Part 5 of the Van Buren Reel

Now I’ve completed the internal mechanisms – the stop latch and the multiplier gearing. Here is a detail of the stop latch:

The latch lever was a tricky little part to make! It shows the ingenuity of 19th century craftsmen. The ball on the end is oval and not round. It was not turned on a lathe (or at least it did not appear to have been). It was filed and polished by hand. At the other end is a ramp filed in to the lever arm. This ramp engages the brass “spring” that has a small metal peg (you can see that right at the angle where the foot part of the spring extends upwards. It is peened in place. Its purpose is to engage a hole in the spool to keep it from spinning when the latch is engaged. When the latch ball is pushed upward, the ramp lifts the brass spring and pin and disengages it from the spool. Simple but effective. Here it is in the disengaged position.

Now I’ll show the multiplier mechanism. First, there is a small axle for the main gear. It is turned from steel and fastened from the back with a 2-56 screw. I don’t know how the original was held on since I can’t disassemble the reel! But a small screw seems logical. I suppose it could be riveted with an integral rivet too.

Here is the gear and pinion installed temporarily. The original was also brass for the 20 tooth gear and steel for the 8 tooth pinion. Interestingly, a modern 20 tooth 32 pitch gear has a slightly small diameter. But it works fine. You can see the square end on the gear to accept the handle crank. It was filed by hand.

Next, the crank and grip assembly are installed. The original grip appeared to be ivory. I made mine from Tagua nut – vegetable ivory. Once it is yellowed, it should look pretty authentic.

And here is a top view of the entire mechanism with the cover removed so you can see everything.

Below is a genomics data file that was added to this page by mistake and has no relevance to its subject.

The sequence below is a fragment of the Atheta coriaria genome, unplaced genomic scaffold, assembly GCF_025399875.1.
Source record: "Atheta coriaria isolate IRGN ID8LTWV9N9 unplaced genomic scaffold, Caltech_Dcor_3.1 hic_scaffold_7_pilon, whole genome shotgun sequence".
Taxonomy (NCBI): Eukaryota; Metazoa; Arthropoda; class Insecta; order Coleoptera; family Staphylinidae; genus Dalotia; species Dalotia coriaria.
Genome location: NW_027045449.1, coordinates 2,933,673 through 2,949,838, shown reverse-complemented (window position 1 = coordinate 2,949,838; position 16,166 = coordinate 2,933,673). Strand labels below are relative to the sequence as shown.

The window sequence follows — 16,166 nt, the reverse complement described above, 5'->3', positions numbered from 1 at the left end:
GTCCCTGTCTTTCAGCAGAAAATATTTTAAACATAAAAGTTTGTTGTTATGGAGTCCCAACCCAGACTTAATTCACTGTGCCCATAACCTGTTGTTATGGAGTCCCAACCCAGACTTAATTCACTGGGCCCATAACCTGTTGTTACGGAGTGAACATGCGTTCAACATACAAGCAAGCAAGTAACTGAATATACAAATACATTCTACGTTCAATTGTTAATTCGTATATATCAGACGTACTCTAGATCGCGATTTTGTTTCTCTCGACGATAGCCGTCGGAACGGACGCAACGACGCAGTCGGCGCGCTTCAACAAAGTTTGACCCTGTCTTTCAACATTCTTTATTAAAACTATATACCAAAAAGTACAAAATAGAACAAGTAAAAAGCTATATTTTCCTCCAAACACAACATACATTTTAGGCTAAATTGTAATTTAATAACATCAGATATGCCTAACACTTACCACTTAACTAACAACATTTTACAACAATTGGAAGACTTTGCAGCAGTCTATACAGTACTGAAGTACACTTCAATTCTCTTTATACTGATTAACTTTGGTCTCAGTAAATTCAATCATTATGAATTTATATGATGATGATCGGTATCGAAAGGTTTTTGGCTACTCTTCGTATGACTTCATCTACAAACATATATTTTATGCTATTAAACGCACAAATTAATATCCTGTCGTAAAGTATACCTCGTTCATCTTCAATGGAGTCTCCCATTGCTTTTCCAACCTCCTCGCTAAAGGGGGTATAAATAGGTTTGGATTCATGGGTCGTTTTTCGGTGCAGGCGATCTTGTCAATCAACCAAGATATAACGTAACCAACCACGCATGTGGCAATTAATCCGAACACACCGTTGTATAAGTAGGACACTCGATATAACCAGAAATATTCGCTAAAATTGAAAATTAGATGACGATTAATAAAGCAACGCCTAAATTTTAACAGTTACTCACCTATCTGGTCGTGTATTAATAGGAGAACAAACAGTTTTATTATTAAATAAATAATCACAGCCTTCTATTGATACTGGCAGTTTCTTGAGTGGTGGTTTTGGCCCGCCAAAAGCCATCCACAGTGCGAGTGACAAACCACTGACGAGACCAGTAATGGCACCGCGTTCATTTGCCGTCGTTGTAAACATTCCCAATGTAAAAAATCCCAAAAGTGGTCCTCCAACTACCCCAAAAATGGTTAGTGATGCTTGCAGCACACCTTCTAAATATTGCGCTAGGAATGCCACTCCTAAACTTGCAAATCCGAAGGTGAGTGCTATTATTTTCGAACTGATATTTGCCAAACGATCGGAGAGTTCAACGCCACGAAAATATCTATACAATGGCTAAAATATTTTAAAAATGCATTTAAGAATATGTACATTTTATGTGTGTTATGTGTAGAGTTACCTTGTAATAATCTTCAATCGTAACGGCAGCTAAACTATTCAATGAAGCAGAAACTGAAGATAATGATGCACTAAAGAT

Now that all the parts are fabricated, I will fit the reel foot to the rod that John sent me. A little rework is going to be required on the foot or rod or both. Once that is done, I will do the final assembly of the reel. This is a one way street since the pillar ends and pinion are peened in place.

My intent is to lightly “age” the reel. I’ve been testing various formulations for darkening the brass and steel. I will also add accumulated oil/dirt residue to the areas that an angler would have difficulty wiping away. Stay tuned!

Explore posts in the same categories: reel

4 Comments on “Part 5 of the Van Buren Reel”

  1. Richard Says:

    The stop latch reel is really coming along, Michael. Nice work! The James Haywood reels I have that look like what you’re making hold the front plate on with steel or iron screws, although I’ve seen quite a few brass reels like this with peened pillars. I look forward to seeing the finished product before Van Buren takes it fishing!

  2. mljhackney Says:

    Richard, I would love to see your Haywood reels some time! The reel that Steve Vernon lent me that is attributed to Conway (early) had little wire pins to hold the pillars on the front plate. That was interesting! Screws were an expensive item back then. The screws on the reel I am reproducing were all hand made. The reel is finished now, I am just “aging” it so it looks like it has been used for a few years.

  3. John e Says:

    Wow, Michael, you just get better and better! I’m guessing a few Old Reel Collectors are sweating bullets out there….just too good! Maybe you ought to make a couple more and sell them to Vernon :-]

  4. mljhackney Says:

    Thanks John. I’ve thought about doing a small number of these for collectors or re-enactors. I do stamp them with my name and date them on the inside so they are not confused with the “reel” thing.

    I didn’t mention this before, but most of the parts are interchangeable with the original reel. The screws are not though. I didn’t measure them but them seem to be an odd size (#3 maybe 48 TPI). Although I cut my screws by hand, I did not have the proper taps and die for this size. You can’t tell from the outside anyway!

Leave a Reply

Fill in your details below or click an icon to log in: Logo

You are commenting using your account. Log Out /  Change )

Google photo

You are commenting using your Google account. Log Out /  Change )

Twitter picture

You are commenting using your Twitter account. Log Out /  Change )

Facebook photo

You are commenting using your Facebook account. Log Out /  Change )

Connecting to %s

%d bloggers like this: